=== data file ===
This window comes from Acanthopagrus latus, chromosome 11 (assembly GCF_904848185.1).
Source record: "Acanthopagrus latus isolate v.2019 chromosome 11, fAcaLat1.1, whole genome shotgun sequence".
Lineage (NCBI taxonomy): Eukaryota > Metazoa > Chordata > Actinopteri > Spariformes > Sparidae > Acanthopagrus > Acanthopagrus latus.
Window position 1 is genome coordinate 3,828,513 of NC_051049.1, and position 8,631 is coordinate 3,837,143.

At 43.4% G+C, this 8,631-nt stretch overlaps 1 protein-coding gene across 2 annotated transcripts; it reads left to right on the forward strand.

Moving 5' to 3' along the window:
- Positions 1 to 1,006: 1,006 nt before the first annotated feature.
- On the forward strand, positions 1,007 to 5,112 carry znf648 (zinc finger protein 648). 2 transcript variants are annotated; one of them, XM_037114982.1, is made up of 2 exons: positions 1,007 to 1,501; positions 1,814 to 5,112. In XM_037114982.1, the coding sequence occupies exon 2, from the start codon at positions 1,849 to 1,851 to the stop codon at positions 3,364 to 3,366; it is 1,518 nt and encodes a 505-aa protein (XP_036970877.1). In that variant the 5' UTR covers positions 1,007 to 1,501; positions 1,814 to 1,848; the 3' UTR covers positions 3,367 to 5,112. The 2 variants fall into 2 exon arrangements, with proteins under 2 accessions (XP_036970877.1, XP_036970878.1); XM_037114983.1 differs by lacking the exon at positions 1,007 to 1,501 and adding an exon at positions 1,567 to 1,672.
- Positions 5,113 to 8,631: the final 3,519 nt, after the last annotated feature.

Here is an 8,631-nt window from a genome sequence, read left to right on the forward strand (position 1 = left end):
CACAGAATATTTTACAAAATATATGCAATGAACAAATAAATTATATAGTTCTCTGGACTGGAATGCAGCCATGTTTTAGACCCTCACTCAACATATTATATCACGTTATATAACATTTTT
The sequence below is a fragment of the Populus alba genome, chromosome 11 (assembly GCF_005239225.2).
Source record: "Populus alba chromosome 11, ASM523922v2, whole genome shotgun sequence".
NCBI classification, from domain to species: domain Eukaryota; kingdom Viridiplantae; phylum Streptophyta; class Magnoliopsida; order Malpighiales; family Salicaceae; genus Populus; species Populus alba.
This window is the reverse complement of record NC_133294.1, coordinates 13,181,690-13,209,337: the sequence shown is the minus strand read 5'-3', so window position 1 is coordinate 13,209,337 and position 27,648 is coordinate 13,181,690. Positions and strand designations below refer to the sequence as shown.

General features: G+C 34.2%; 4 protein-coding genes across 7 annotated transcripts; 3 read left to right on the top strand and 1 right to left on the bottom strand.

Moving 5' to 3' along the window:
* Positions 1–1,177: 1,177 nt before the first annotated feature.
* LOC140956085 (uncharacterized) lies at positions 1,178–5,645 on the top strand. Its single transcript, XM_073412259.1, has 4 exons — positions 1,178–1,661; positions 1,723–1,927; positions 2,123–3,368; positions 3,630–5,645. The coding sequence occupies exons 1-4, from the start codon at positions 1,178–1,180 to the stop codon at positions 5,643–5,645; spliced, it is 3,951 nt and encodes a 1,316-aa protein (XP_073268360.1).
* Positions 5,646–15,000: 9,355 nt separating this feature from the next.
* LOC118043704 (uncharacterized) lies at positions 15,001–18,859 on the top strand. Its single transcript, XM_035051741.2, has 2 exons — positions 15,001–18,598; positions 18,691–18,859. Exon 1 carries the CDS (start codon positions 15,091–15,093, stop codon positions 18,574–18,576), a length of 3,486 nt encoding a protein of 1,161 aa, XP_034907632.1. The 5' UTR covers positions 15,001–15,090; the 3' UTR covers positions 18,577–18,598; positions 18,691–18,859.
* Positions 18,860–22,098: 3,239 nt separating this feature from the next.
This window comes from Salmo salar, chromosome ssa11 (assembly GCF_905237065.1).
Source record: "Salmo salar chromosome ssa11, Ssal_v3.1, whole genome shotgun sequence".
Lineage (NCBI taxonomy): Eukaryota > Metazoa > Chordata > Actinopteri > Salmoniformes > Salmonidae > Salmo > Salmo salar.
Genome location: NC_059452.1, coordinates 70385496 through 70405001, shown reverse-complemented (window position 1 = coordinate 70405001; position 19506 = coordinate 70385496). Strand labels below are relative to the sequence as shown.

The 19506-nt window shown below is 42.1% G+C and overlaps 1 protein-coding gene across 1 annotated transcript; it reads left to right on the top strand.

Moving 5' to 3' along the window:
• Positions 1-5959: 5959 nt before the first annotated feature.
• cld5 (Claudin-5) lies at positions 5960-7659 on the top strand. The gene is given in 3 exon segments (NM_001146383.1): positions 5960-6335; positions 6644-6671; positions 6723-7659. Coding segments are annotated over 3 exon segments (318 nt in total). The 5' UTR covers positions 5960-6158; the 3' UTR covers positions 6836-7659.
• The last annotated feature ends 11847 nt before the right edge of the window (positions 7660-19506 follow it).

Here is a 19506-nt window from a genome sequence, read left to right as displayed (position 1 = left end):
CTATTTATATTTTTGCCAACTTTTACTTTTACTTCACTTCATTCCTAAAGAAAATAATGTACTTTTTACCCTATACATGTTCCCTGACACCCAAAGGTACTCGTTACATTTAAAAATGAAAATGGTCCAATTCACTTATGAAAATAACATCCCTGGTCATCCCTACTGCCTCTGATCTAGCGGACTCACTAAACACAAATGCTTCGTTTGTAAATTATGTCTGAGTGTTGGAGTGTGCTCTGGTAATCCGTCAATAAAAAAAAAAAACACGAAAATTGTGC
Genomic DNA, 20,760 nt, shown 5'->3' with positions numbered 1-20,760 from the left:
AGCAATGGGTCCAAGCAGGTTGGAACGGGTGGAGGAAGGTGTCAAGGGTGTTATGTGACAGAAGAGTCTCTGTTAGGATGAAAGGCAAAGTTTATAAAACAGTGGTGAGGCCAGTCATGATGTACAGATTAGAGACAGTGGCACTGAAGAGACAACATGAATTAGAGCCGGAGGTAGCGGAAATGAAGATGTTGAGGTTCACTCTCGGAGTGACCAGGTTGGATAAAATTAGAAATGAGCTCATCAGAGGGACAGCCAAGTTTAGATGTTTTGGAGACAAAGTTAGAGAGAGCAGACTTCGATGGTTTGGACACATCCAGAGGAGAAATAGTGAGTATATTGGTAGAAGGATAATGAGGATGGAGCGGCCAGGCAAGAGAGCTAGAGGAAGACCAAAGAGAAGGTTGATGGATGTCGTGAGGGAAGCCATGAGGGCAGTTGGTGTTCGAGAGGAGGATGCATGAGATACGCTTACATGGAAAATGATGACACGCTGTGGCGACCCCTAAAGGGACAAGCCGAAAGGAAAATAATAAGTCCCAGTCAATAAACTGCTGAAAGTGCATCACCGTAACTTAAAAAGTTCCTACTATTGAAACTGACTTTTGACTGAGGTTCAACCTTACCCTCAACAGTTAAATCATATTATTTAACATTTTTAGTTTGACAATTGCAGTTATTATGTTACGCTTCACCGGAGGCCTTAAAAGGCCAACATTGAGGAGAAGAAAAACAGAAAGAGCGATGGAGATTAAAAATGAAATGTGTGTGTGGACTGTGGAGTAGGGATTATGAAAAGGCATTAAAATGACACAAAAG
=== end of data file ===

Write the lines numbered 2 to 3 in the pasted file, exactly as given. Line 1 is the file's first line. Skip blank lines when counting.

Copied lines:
Source record: "Acanthopagrus latus isolate v.2019 chromosome 11, fAcaLat1.1, whole genome shotgun sequence".
Lineage (NCBI taxonomy): Eukaryota > Metazoa > Chordata > Actinopteri > Spariformes > Sparidae > Acanthopagrus > Acanthopagrus latus.